This top-down raglan is the most fun I've had knitting in a long time. I just knit around and around, increasing at first every other row, than later on, every third row (we calculated all of the increases ahead of time). It was completely fun, just enjoying my stitch patterns and especially the color and feel of my yarn. I knit this on a size 6 needle, and my yarn was Me, the cushy-soft cashmere and merino blend from Naturally Yarns. These yarns came identified by color number only, but I gave them names for my website. I call the color Blueberry because it reminds me of those dusky blueberries you see in the summer.

Project #1, the vest, is a different story. We are knitting the front and back in pieces, and will seam it later. I have started one piece. Let's call it the back. Now that I've learned to think in centimeters, I can tell you that I have 20 cm to knit, from the top of the waistband ribbing to the underarm. I've knitted a little more than 8 cm. And then I'll have to knit the other piece. Let's call that one the front. I'm using Rowan 4ply Soft in the color Rain Cloud, on a size 3 needle. So it's a fairly fine gauge and I have quite a bit of knitting ahead of me between now and July 21. But I'm not hyperventilating. Yet.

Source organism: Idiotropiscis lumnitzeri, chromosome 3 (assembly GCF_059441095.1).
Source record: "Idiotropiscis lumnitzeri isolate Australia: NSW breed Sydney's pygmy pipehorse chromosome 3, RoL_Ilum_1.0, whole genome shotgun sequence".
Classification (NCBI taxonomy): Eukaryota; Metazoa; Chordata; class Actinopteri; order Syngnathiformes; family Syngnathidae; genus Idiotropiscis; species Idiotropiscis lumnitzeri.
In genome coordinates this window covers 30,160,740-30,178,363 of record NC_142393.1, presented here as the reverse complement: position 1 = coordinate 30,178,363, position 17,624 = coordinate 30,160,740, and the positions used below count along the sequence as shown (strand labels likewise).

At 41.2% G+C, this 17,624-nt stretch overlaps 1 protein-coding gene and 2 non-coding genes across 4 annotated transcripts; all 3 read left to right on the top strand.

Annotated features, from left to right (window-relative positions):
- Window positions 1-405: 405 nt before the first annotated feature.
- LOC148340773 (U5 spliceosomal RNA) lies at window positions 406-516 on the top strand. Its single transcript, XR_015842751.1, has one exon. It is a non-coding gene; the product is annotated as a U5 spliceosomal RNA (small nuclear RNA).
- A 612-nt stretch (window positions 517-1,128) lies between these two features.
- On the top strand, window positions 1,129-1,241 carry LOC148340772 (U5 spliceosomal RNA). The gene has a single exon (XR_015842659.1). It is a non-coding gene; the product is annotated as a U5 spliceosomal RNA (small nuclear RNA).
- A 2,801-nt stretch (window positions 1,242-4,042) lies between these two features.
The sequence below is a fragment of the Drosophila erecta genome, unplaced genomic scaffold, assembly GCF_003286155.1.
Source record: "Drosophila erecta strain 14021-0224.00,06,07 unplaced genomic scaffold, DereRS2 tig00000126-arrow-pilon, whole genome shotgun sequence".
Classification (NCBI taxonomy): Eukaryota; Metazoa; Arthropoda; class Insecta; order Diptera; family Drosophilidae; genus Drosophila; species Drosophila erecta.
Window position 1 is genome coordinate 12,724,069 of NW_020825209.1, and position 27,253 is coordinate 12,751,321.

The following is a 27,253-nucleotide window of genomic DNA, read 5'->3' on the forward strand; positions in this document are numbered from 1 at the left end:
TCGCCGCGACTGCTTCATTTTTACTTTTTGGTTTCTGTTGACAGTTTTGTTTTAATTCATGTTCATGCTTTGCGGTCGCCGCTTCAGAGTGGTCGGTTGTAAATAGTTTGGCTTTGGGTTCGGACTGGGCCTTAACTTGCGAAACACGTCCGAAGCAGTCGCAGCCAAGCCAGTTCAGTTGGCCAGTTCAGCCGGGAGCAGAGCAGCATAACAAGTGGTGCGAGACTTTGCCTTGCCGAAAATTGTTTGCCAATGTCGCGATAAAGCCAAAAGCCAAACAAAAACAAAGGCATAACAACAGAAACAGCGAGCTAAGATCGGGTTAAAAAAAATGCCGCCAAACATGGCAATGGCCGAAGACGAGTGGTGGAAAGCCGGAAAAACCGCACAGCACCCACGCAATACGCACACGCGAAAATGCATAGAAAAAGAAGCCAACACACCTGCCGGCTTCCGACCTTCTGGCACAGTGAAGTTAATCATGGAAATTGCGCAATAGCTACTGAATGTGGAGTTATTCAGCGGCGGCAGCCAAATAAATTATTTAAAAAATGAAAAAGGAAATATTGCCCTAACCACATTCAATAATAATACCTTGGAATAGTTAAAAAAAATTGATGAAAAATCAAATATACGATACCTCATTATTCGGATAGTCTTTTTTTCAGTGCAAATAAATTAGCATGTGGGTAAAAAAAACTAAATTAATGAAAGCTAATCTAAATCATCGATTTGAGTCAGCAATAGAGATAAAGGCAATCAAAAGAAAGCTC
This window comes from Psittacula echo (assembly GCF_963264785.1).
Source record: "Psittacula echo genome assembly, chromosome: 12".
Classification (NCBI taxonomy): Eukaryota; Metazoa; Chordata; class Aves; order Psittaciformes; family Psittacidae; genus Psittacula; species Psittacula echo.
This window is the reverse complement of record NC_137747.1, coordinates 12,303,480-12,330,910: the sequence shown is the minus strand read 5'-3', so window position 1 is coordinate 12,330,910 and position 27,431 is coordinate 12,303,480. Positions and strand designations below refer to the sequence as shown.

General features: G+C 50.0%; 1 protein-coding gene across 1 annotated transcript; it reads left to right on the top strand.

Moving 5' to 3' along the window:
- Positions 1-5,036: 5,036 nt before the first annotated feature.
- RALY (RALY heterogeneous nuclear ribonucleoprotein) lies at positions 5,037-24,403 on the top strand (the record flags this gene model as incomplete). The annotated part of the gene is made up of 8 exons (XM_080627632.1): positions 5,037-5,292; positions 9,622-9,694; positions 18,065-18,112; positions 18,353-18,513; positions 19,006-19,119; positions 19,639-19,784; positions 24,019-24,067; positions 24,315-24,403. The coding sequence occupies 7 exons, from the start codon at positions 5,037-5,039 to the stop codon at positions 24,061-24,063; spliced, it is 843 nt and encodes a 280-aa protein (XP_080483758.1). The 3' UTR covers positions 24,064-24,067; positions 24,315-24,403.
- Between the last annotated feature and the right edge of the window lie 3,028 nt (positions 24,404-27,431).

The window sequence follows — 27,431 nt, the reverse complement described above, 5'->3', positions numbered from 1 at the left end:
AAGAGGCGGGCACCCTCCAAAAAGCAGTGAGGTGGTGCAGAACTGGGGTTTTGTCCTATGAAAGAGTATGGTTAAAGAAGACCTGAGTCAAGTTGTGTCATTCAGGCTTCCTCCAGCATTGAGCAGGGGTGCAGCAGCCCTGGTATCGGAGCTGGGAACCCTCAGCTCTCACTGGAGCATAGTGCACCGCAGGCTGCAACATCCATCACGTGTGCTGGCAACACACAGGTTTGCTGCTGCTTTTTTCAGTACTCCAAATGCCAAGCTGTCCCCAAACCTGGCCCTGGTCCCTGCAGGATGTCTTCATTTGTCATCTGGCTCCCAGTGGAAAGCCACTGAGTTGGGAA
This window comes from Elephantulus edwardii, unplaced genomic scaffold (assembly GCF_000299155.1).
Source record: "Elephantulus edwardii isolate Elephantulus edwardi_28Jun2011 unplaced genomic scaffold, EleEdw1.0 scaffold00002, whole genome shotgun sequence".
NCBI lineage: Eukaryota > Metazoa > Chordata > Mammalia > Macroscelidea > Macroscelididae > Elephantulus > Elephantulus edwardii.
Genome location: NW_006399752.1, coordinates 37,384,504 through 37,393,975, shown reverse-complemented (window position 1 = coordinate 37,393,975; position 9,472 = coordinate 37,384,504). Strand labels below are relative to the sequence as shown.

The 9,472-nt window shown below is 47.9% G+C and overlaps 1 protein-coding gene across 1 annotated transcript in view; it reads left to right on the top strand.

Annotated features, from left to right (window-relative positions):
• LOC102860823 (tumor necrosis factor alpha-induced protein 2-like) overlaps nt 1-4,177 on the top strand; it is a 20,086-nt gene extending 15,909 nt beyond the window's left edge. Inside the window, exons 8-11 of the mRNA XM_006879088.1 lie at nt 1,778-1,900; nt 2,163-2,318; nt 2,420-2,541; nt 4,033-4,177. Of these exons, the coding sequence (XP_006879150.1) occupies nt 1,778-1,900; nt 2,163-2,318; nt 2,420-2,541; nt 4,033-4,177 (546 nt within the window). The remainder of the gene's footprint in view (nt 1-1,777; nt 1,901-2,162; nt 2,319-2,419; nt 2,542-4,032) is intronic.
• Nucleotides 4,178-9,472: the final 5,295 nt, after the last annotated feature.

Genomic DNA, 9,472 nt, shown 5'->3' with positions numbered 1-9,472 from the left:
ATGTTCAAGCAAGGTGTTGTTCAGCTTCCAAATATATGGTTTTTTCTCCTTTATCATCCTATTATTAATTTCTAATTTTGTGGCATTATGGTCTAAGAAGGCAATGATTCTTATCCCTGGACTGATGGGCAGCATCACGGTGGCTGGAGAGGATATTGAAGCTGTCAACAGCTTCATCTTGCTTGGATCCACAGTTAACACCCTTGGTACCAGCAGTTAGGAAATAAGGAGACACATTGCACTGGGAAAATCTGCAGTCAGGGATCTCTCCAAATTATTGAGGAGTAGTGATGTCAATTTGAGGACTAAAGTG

I think I'll make Project #3, a set-in sleeve pullover, for my daughter Allegra. She is more petite than I, so this project might be a little less knitting than if I made something for myself -- and, let's face it, I want to compensate for the fine-gauge, in over-my-head projects (like Project #1) with some easier, larger gauge and smaller overall garments whenever I can. Allegra and I are discussing various shades of pink. Once we settle on a color and a yarn, I'll get going on that homework swatch.... Stay tuned.